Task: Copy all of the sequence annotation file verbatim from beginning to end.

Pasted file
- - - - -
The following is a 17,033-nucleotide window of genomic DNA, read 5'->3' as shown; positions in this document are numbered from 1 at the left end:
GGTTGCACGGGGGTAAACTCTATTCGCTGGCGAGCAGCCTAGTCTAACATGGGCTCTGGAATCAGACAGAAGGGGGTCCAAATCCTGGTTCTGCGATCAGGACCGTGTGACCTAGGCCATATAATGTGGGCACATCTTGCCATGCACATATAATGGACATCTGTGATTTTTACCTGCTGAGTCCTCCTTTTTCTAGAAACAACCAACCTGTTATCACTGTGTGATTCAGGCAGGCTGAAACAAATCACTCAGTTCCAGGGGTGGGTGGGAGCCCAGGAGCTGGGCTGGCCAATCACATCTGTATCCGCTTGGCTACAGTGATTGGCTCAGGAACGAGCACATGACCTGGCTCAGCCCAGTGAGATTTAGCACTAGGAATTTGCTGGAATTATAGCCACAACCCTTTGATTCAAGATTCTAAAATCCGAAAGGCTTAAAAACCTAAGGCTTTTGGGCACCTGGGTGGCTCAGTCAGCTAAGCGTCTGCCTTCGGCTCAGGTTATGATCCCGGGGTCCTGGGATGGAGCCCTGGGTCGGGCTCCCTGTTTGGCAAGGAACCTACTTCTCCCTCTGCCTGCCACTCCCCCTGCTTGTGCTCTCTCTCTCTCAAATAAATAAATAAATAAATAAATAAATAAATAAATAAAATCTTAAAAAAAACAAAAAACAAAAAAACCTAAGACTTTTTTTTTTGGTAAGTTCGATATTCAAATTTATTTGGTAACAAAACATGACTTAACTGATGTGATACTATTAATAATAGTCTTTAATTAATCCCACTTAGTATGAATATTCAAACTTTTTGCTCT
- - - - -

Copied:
The following is a 17,033-nucleotide window of genomic DNA, read 5'->3' as shown; positions in this document are numbered from 1 at the left end:
GGTTGCACGGGGGTAAACTCTATTCGCTGGCGAGCAGCCTAGTCTAACATGGGCTCTGGAATCAGACAGAAGGGGGTCCAAATCCTGGTTCTGCGATCAGGACCGTGTGACCTAGGCCATATAATGTGGGCACATCTTGCCATGCACATATAATGGACATCTGTGATTTTTACCTGCTGAGTCCTCCTTTTTCTAGAAACAACCAACCTGTTATCACTGTGTGATTCAGGCAGGCTGAAACAAATCACTCAGTTCCAGGGGTGGGTGGGAGCCCAGGAGCTGGGCTGGCCAATCACATCTGTATCCGCTTGGCTACAGTGATTGGCTCAGGAACGAGCACATGACCTGGCTCAGCCCAGTGAGATTTAGCACTAGGAATTTGCTGGAATTATAGCCACAACCCTTTGATTCAAGATTCTAAAATCCGAAAGGCTTAAAAACCTAAGGCTTTTGGGCACCTGGGTGGCTCAGTCAGCTAAGCGTCTGCCTTCGGCTCAGGTTATGATCCCGGGGTCCTGGGATGGAGCCCTGGGTCGGGCTCCCTGTTTGGCAAGGAACCTACTTCTCCCTCTGCCTGCCACTCCCCCTGCTTGTGCTCTCTCTCTCTCAAATAAATAAATAAATAAATAAATAAATAAATAAATAAAATCTTAAAAAAAACAAAAAACAAAAAAACCTAAGACTTTTTTTTTTGGTAAGTTCGATATTCAAATTTATTTGGTAACAAAACATGACTTAACTGATGTGATACTATTAATAATAGTCTTTAATTAATCCCACTTAGTATGAATATTCAAACTTTTTGCTCT